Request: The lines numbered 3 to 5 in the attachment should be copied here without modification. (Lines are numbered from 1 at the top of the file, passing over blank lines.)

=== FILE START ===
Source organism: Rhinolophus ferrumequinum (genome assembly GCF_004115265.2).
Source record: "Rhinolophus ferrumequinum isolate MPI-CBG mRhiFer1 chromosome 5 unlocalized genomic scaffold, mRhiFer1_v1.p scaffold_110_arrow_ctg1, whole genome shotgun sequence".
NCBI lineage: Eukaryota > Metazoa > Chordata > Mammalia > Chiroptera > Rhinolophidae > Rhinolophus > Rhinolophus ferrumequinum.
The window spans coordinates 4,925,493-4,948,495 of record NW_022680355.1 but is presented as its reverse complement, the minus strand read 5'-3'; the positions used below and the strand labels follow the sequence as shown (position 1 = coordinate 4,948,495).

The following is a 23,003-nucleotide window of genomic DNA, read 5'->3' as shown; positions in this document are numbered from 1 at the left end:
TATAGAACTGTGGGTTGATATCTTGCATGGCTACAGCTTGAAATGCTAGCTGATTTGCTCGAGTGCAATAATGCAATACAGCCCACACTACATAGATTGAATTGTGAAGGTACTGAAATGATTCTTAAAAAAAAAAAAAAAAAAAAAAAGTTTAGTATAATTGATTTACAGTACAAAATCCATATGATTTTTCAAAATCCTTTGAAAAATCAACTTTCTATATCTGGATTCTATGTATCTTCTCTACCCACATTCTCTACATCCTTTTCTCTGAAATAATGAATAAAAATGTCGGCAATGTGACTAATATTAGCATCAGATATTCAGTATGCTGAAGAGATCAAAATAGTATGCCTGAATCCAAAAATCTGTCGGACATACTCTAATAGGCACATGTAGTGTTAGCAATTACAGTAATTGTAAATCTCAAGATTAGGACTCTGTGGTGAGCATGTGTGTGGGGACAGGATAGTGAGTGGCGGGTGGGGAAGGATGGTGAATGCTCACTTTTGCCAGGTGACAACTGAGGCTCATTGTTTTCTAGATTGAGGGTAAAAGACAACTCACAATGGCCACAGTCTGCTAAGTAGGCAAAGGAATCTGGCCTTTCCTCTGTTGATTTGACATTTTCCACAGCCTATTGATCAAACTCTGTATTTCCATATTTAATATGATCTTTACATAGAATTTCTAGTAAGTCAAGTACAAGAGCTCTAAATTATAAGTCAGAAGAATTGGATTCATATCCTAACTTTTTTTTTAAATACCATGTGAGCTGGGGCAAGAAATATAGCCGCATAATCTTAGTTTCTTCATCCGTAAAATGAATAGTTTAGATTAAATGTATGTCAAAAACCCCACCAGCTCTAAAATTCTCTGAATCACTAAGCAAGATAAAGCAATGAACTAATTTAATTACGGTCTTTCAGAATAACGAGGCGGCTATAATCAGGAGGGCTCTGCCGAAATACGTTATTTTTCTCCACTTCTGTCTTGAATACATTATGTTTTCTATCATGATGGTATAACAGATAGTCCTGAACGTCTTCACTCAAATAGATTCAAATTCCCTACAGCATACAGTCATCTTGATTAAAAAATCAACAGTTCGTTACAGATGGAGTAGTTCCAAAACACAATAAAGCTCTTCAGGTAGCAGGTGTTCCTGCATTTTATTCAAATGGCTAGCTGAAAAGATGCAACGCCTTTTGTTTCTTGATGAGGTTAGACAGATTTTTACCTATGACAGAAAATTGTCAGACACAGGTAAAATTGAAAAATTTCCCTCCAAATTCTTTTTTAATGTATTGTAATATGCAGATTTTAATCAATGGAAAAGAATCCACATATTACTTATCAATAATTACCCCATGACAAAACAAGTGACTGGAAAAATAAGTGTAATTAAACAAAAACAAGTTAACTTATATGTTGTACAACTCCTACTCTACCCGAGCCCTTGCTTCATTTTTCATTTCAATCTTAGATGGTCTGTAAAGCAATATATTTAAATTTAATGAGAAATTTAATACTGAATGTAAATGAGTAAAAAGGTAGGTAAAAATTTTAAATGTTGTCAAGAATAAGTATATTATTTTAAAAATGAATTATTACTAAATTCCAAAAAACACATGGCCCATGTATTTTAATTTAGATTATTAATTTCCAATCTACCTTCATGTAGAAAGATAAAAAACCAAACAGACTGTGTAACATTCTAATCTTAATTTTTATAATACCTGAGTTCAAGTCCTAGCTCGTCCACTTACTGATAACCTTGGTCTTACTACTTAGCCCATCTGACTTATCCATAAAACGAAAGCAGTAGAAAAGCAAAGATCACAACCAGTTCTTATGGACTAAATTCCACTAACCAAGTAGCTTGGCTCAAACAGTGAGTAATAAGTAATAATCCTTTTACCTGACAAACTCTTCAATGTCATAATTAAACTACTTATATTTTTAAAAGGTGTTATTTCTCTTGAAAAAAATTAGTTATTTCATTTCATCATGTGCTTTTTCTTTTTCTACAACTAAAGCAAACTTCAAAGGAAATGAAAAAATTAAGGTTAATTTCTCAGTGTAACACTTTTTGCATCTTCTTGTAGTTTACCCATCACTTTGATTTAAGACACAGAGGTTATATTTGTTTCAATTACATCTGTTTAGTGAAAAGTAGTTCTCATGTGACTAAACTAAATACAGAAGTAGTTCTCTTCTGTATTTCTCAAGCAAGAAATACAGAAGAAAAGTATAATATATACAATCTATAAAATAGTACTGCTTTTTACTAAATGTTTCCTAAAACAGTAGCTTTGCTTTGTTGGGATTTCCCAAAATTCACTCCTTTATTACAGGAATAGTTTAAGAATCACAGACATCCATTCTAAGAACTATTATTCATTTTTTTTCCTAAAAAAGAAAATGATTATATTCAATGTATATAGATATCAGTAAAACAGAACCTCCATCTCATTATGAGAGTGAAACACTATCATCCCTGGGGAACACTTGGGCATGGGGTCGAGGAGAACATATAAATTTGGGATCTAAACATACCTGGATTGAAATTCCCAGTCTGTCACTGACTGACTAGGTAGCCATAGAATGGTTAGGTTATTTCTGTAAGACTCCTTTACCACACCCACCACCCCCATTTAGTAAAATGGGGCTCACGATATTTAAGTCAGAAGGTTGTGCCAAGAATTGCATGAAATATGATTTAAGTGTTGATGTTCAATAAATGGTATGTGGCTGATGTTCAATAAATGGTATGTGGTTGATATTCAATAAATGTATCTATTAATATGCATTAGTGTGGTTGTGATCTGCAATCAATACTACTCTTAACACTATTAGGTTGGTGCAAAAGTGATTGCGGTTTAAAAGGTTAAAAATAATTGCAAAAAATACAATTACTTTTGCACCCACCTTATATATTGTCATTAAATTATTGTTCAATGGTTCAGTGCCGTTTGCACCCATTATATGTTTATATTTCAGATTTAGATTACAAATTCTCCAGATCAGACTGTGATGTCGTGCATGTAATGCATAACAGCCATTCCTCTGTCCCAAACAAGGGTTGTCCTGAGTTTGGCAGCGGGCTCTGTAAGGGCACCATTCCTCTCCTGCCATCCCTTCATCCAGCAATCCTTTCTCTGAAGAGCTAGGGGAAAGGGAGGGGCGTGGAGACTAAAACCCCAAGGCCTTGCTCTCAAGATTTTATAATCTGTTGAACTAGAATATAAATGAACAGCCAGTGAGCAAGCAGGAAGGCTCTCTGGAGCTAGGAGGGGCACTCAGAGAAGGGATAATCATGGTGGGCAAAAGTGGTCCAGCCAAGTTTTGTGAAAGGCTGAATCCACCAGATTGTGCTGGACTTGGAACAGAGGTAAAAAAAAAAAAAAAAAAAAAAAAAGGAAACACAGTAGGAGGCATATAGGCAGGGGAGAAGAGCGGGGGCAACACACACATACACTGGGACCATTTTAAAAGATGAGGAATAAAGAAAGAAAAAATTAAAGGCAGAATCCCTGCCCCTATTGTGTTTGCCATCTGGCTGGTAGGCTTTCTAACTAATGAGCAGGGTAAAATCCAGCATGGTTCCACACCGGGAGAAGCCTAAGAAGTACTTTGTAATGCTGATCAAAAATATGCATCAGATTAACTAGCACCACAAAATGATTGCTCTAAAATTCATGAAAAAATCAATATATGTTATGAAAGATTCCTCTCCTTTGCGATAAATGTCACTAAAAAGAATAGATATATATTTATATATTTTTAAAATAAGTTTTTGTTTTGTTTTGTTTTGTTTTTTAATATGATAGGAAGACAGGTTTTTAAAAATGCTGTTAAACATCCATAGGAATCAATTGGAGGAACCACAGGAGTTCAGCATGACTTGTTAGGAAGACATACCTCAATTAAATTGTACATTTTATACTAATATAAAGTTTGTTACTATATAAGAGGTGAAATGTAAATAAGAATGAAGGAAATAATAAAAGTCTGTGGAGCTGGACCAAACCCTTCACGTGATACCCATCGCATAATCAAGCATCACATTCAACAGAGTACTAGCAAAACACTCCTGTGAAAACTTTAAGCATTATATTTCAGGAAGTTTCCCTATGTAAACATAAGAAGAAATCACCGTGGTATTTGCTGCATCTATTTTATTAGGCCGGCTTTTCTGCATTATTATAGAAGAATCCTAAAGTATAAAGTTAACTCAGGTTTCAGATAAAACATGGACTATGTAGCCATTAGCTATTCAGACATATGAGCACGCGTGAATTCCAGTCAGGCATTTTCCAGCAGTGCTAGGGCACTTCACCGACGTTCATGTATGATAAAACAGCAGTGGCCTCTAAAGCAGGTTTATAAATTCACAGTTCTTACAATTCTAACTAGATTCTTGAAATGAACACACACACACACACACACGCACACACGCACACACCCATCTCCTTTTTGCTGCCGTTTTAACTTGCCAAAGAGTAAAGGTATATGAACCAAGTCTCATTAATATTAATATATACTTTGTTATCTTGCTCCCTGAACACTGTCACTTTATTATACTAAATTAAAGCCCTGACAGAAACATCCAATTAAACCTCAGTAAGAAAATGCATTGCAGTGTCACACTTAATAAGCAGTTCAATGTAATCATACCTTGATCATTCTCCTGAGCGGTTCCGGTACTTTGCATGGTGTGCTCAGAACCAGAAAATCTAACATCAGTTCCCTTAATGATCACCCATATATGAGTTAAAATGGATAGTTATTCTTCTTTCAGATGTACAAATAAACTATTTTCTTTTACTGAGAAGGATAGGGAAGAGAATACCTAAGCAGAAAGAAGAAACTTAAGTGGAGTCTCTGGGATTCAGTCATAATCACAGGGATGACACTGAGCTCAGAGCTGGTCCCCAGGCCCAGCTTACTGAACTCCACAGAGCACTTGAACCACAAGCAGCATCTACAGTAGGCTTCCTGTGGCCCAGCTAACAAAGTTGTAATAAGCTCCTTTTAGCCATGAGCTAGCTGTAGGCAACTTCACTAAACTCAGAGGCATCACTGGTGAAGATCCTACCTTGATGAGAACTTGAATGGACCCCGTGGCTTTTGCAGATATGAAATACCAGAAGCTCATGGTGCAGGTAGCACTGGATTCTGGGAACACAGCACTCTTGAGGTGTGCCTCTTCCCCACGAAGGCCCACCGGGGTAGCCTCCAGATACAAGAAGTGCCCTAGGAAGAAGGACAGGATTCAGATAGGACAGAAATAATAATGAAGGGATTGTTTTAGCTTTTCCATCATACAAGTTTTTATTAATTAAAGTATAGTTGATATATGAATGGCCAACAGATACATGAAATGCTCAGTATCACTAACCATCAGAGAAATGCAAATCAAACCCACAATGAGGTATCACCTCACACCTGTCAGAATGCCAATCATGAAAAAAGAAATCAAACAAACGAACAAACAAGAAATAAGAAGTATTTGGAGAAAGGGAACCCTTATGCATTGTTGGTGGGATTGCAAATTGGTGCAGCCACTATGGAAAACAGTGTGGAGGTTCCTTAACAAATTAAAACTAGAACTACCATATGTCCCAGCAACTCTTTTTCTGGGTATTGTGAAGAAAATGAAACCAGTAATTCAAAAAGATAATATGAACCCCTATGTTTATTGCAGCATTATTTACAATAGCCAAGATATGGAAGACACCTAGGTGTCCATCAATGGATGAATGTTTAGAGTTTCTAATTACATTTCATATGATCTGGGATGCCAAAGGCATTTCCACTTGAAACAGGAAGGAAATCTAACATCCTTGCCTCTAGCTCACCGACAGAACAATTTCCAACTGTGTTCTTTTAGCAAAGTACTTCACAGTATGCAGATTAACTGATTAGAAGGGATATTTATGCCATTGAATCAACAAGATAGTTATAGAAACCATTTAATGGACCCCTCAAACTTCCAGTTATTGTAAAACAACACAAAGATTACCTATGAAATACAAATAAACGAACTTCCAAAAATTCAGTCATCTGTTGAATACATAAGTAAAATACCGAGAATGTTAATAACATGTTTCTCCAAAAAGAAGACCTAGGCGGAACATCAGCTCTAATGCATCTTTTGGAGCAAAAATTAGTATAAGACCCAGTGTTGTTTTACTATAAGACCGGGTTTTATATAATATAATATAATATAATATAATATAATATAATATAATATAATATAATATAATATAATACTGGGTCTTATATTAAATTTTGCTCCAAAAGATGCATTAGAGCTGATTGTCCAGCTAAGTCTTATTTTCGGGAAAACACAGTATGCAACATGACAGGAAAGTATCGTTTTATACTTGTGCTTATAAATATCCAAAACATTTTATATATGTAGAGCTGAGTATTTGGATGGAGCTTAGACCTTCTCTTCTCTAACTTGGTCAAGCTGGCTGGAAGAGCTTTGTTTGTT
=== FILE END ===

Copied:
NCBI lineage: Eukaryota > Metazoa > Chordata > Mammalia > Chiroptera > Rhinolophidae > Rhinolophus > Rhinolophus ferrumequinum.
The window spans coordinates 4,925,493-4,948,495 of record NW_022680355.1 but is presented as its reverse complement, the minus strand read 5'-3'; the positions used below and the strand labels follow the sequence as shown (position 1 = coordinate 4,948,495).

The following is a 23,003-nucleotide window of genomic DNA, read 5'->3' as shown; positions in this document are numbered from 1 at the left end: